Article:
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SABRES DROP EIGHTH STRAIGHT ON HASEK'S BIG NIGHT

by Jourdon LaBarber / Buffalo Sabres

On Tuesday night, the Sabres honored Dominik Hasek when they raised his No. 39 to the First Niagara Center rafters. Perhaps it would have taken Hasek-like play to save them from what followed: their eighth-straight loss, a 3-1 setback at the hands of the Detroit Red Wings.

Mike Weber scored the lone goal for the Sabres, who were outshot 30-26. Michal Neuvirth made 27 saves for Buffalo and took his 12th loss of the season. Darren Helm, Gustav Nyquist and Tomas Tatar each tallied goals for Detroit.

“We’re just not generating enough offensive chances and enough shots. We need to get some more dirty goals where guys are going to the net and stop in front and battle and get that second, third and fourth opportunity,” Weber said afterward. “That’s how you score in this league.”

After allowing Detroit to take a 2-0 lead, Buffalo appeared to gain momentum on a 4-on-2 drive late in the second period. Weber’s first goal of the season came as the product of beautiful execution on that drive. Coming from the left, Drew Stafford passed across to Brian Flynn, who sent the puck back across the ice towards an oncoming Weber, who capitalized, by netting the puck in the high corner.

“I don’t jump in there very often, but I recognized the play and realized they had a guy go down behind me and just kind of jumped in,” said Weber.

But Detroit padded the lead with their third goal before the period’s end, a rebound tapped between Neuvirth’s legs by Tatar, Detroit’s leading goal-scorer. Despite an aggressive final couple of minutes from the Sabres, Detroit never wavered in the final frame.

“When playing against a very good team, it’s tough to find those holes,” Sabres coach Ted Nolan said. “We had a little bit of urgency in the last couple of minutes in the game. We had some opportunities but couldn’t put it in.”

THEIR OWN WORST ENEMY
When Darren Helm scored midway through the first period, it was Buffalo’s league-high seventh shorthanded goal allowed this season. Buffalo came into the game tied in the category with Toronto at six.

“Power plays should give you some momentum, and unfortunately ours is taking momentum away,” Nolan said. “We just keep doing the same type of thing; it’s not one guy every time it’s somebody different.”

Buffalo finished the night 0-for-2 on the power play, but their own penalties cost them just as much. The Sabres took four penalties in the game, most notably a four-minute call against Rasmus Ristolainen for high-sticking in the second period. Seventeen seconds after that call, the Sabres allowed Nyquist to score on a rebound in front of the net.

What happened next was both encouraging and discouraging. The Sabres took another penalty, making it 5-on-3 in favor of Detroit, but proceeded to kill that penalty against a skilled Red Wings offense.

“Almost every game we lose, a lot of times we put ourselves in that position. I mean a four-minute high-sticking penalty that didn’t need to be taken, then another penalty puts us 5-on-3 again so it didn’t need to be taken, so those are the type of things that ya know, if a team’s going to beat us they’re going to beat us, but we’ve been helping teams beat us,” Nolan said.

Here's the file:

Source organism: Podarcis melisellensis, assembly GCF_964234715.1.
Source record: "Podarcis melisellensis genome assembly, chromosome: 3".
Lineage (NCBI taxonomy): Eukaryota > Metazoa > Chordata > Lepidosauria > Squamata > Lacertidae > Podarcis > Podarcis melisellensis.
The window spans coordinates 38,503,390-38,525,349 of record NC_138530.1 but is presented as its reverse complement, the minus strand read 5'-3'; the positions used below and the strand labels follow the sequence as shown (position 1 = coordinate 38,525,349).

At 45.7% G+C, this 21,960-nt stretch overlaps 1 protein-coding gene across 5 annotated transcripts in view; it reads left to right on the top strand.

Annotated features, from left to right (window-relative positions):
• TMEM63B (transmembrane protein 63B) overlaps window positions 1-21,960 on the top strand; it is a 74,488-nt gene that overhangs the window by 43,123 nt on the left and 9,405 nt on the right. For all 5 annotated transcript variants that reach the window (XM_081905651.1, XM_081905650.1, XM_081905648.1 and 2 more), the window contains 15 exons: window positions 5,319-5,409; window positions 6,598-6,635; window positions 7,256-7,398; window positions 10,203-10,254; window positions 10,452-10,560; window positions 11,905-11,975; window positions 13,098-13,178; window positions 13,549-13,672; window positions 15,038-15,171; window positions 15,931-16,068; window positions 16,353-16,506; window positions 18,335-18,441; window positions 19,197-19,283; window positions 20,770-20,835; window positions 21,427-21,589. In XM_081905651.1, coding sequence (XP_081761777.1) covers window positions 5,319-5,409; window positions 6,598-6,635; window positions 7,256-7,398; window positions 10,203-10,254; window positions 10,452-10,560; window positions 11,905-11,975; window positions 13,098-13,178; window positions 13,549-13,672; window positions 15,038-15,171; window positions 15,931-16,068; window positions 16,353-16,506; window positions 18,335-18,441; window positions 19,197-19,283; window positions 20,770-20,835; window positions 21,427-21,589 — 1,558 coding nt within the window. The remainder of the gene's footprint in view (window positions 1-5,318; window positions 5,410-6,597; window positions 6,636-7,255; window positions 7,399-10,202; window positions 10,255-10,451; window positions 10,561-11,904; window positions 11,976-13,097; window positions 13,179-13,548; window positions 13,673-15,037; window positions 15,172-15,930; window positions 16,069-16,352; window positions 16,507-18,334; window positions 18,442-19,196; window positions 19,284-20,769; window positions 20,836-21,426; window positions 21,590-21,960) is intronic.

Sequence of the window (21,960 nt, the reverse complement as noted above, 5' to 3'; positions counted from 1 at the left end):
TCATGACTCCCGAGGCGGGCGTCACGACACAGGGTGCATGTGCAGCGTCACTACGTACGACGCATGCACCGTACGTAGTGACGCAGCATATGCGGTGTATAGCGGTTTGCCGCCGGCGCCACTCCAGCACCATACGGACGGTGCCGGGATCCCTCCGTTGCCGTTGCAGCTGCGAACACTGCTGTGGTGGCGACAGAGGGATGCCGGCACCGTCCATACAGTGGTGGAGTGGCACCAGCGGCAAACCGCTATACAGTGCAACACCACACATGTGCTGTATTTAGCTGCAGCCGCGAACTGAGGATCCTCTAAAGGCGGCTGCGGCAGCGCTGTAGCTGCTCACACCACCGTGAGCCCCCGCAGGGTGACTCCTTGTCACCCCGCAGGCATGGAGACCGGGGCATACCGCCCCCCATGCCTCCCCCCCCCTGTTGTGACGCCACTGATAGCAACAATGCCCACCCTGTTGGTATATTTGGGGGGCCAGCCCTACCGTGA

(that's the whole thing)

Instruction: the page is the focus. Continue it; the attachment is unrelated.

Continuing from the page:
Weber was hopeful that the Sabres’ hard work on the power play will soon show on the ice.

“Obviously, our power play is something that we’ve continued to work on. It’s one of those things that’s hurting us right now, but I believe in the personnel that we have and we’ve got extremely skilled players,” Weber said. “I’m one of those believers that if you continue to work and if you try to come in every day to get better something’s going to happen. Hopefully it’s sooner than later.”

“Every day is a new day,” Nolan said. “The scary part is learning from what you did one day to the next, and the stuff is that we’re taking bad penalties at bad times and our penalty killing isn’t great right now.”

THE HONOR ROLL
The Sabres lined up to shake hands with Dominik Hasek prior to playing against Detroit, and despite having never played with the Hall of Famer, they recognized how special the night was.

“It was awesome,” Tyler Ennis said after the game. “Everyone respects Dominik. Growing up as a kid he was my favorite goalie so I’m glad I was a part of this special night and congratulations to him.”

One Sabre who was particularly moved by the ceremony was goaltender Michal Neuvirth, who grew up idolizing Hasek in the Czech Republic. Neuvirth has images of Hasek and the Sabres black-and-white logo painted on his mask as a tribute to his hero.

“It was something special,” he said after the game. “Good for Dominik, he deserved it; congratulations to him. But obviously I wanted to give him the win tonight.”

Nolan, who coached Hasek on the Sabres from 1995-97, said there were valuable lessons for his young team to learn from the all-time great.

“When I had the privilege of coaching him, he competed all the time. All the time,” Nolan said.“ And to see him – I didn’t realize the numbers he did have and the trophies he did win – it was very impressive. To have an athlete like that in your city, it was tremendous for our young players to see that.”

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